“In coming to the penalty the Stewards emphasise that they have only considered the incident itself and not the consequences thereof.”
The decision to penalise Verstappen for the crash on Sunday was applauded by Hamilton. He claimed it was necessary as it set an “important precedent” for protecting Formula 1 drivers going forward, offering a clear pointer about when drivers need to give way when it came to battling hard for positions in the races.
The reigning F1 World champion said: “I’m ultimately proud of the stewards. I think I need some time to really reflect on it, but I think it definitely sets a precedent.I think it’s an important precedent moving forwards for the safety of the drivers that there are strict rules set in place.”
The 36-year-old also claimed that some drivers often got away with controversial clashes in the past and, until now, there had been nothing previously to discourage them from repeating their actions on the circuit. He added that a proper code of conduct for drivers, with clear rules about what they were and were not allowed to do when battling for a corner, would be a huge help to everyone.
“This will continue until we have to learn from our scenarios on track, and I don’t have a history of these incidents. Ultimately, when you get away with things like that, then it’s easy just to continue to do it. I think all of us drivers, we are on the edge. When we have the inside line, every single driver, past or present, will try to hold on to his position.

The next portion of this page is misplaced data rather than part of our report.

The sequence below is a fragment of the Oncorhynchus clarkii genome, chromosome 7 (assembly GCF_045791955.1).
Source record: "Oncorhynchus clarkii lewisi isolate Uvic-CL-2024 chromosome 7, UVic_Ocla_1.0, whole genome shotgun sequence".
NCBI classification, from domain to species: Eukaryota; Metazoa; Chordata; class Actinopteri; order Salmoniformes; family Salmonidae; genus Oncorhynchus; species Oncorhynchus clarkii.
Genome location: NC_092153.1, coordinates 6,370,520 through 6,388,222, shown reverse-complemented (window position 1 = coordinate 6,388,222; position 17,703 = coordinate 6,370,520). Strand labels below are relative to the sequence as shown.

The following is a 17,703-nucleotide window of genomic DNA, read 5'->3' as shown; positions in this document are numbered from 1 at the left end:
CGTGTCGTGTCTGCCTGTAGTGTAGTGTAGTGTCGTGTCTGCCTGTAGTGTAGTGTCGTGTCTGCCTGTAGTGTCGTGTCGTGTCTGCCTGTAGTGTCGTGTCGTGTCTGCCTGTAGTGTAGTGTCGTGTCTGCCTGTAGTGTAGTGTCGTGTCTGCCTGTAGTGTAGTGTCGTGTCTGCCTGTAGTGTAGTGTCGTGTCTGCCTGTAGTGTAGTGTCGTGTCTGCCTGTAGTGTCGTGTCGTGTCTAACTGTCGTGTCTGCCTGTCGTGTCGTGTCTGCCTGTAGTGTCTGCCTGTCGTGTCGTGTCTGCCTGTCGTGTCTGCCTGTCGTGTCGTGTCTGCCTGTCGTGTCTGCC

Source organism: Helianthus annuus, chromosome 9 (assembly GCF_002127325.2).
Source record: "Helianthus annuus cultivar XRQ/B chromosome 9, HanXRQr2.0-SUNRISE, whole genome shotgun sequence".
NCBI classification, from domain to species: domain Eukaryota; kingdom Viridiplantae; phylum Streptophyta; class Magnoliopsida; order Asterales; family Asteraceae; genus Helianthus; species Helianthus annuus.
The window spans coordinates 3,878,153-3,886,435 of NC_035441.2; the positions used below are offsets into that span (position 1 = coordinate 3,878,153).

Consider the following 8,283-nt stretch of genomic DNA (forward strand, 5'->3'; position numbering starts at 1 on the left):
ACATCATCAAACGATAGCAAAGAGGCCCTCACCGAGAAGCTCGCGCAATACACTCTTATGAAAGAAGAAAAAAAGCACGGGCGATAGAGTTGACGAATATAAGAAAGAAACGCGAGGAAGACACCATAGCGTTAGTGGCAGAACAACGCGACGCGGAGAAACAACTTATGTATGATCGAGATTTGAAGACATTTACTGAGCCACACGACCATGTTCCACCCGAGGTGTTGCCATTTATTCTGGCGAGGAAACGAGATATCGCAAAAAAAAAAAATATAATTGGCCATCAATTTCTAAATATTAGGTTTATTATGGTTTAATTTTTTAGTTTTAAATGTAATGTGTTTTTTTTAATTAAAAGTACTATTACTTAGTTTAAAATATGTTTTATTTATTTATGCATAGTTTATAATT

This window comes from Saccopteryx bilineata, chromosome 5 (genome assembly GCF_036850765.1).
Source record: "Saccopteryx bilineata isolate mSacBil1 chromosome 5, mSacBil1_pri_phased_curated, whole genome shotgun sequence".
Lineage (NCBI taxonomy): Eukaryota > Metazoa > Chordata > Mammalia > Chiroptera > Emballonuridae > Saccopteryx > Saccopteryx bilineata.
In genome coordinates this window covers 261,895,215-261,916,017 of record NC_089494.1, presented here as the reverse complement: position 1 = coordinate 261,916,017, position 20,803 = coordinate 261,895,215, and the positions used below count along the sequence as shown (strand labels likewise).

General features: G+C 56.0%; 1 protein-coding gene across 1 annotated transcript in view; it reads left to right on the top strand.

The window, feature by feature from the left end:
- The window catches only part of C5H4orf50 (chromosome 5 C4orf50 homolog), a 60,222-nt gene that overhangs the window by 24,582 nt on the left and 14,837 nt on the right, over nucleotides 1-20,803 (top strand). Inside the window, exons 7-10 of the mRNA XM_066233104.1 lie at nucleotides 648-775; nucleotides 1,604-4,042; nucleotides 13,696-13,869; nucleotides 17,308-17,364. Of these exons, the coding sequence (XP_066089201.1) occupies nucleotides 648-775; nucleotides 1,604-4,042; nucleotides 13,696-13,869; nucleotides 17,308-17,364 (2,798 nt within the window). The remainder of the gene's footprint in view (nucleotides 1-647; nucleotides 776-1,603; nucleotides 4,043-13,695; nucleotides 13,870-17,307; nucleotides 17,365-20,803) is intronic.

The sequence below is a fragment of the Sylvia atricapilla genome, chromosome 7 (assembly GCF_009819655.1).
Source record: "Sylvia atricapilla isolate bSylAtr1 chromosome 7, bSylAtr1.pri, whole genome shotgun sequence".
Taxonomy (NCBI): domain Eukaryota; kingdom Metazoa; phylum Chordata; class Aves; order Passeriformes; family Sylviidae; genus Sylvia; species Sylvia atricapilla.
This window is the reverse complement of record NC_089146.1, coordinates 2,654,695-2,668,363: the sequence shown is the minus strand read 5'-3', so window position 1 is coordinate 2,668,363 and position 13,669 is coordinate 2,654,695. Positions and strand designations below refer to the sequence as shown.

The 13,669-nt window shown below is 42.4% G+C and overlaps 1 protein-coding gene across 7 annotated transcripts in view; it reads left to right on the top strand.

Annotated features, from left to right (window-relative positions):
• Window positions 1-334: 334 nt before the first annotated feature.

“Of course, when you’re wheel-to-wheel going into a corner, and the car is still alongside you wheel-to-wheel on the outside, then you have to concede and give extra space when the car is ahead of you. There is a known rule that the driver who is ahead, it’s his corner, and eventually a driver has to concede.
“I definitely do think we need to be looking into this and making sure that the right decisions are being made. No one wants to see anyone get injured, and if we can put some better protocols in, maybe we can avoid this sort of stuff in the future.”
There was calm reception of the penalty on Red Bull’s part. Christian Horner, the Team Principal of the Red Bull F1 racing team, said: “We are disappointed with the three-place grid penalty, but accept the stewards’ decision. We felt what happened between Max and Lewis was a genuine racing incident.
“You can argue for both sides, but ultimately it’s frustrating and disappointing to see both cars out of the race in what is proving to be an exciting championship.The main thing today is that the Halo ultimately did its job and certainly this isn’t the way we intended to finish the race.”
Verstappen himself reacted by saying he did not fully agree with his grid penalty for the next race in a fortnight’s time at Sochi in Russia. He remarked: “I don’t fully agree with the penalty as I believe it was a racing incident. It’s very unfortunate what happened today but we are both professionals and so we will move on.”
However, the Red Bull driver retains his five-point advantage over Hamilton in the Drivers’ Championship due to their retirement at Monza.